The large station wagon from Audi is an exquisite long-distance car. Test of the updated plug-in hybrid variant with a larger battery and longer electrical range.
Beautiful station wagons are called ‘Avant’, which sounds like an old marketing slogan from Audi. While it’s not every station wagon design from Audi that makes me clap my hands, there is something about the talk. An older station wagon from Audi – for example, an 80 Avant or an older A6 Avant – is elegant and characterized by design, where a certain model’s model has not ruined the long-term durability.
The big A6 Avant will also look stylish and elegant in 20 years, I’m sure. This week’s test car is close to being as perfectly composed when it comes to color choices, wheels, and cosmetic details as I can imagine it. The color is called “Firmament Blue”, the wheels are partially polished 19 “in a turbine design, and because this specific A6 Avant runs with S Line equipment, all moldings that would otherwise be in chrome are glossy black. A slightly gloomy expression, but it matches the beautiful red taillights and the artful (and incredibly bright) matrix LED headlights.
The A6 Avant is not new, and I’m too early for the test to coincide with a facelift. The reason it’s in the garage this week is the battery and changes to the plug-in driveline. But also for the reason that I like beautiful station wagons, which I look forward to showing off as symbols that not everything has been lost to SUVs and crossovers.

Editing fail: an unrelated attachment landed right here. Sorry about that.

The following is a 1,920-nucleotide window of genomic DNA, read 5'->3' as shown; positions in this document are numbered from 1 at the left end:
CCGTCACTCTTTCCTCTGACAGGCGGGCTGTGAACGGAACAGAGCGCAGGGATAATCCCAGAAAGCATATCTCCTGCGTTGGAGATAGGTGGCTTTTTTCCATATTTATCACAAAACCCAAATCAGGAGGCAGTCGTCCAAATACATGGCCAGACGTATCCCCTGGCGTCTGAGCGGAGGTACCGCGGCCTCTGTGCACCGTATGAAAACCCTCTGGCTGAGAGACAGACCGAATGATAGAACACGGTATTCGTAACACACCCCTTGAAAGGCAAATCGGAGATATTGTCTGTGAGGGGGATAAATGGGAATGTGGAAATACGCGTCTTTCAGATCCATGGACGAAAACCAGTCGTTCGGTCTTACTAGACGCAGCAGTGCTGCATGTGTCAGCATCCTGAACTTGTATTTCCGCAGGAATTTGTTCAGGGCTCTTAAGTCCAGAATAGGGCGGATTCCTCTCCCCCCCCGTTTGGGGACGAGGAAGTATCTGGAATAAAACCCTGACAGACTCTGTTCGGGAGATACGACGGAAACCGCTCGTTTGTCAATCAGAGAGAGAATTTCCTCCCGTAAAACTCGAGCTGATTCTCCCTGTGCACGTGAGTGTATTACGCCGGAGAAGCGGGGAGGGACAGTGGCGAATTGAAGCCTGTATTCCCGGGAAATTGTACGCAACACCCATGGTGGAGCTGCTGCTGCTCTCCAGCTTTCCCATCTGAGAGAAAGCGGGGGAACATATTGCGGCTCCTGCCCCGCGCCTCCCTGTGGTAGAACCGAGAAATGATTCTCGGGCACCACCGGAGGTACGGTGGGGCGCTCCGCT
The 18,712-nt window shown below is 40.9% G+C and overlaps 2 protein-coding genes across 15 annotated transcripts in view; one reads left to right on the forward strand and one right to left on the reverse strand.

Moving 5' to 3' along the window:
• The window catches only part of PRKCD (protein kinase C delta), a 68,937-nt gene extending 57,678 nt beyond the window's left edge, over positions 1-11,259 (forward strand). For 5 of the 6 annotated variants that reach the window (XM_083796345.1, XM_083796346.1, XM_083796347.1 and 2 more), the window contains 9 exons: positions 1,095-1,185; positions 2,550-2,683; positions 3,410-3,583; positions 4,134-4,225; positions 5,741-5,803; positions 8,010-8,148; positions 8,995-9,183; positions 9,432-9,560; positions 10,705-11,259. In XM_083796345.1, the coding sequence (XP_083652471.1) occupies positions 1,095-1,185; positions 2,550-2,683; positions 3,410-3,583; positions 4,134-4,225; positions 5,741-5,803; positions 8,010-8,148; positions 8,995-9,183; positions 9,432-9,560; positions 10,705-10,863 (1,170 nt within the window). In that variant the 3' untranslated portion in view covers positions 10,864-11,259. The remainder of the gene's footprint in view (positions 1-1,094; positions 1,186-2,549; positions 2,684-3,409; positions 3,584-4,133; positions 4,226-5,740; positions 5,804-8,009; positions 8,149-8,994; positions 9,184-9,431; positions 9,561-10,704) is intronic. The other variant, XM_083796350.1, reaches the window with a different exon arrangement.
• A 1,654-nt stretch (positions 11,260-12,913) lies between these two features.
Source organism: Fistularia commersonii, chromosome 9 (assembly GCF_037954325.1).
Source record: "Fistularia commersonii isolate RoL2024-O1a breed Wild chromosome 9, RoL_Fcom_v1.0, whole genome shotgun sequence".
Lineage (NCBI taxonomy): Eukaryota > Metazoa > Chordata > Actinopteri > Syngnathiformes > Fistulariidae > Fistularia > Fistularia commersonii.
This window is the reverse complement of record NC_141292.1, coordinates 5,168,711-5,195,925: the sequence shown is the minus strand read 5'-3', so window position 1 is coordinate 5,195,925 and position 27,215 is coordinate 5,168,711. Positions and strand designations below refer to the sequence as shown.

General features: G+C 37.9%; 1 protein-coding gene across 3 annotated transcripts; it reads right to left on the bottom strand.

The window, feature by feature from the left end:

To start a little wider now, the Audi A6 with PHEV driveline is available both as a sedan and station wagon, and they are each sold in two variants. A6 50 TFSI e with a total system output of 299 hp and the test A6 55 TFSI e with a system output of 367 hp.
Common to both variants is that Audi has taken the battery with a capacity of 14.1 kWh and replaced it with a battery that can contain 17.9 kWh. As excellent proof that the battery development is now going really, really fast, the new battery does not take up more space than the old one – the energy density is just greater.
The reduction in luggage capacity compared to an A6 Avant with a diesel engine is, therefore, the same as before; you have to make do with 405-1,535 liters in the PHEV against 565-1,680 liters in a diesel. But it’s primarily the space under the false bottom that Audi has snatched, so the real difference doesn’t feel that big. The bottom is also flat, so you do not, as in the BMW X3 30e, for example, have to lift things over a small and quite annoying edge when you load heavy things.
Audi has also added the option to charge the battery by using the 2-liter petrol engine as a generator. So instead of using a charging cable and your charging box or a charging stand, you force the petrol engine to make power. Extremely uneconomical and something I would never recommend. But it has the advantage that if you come to a city with environmental zones with very strict requirements, where only electric cars are allowed to drive, and you have not charged, then you can still prepare by charging the battery on the go – and then not stay rejected at the city gate.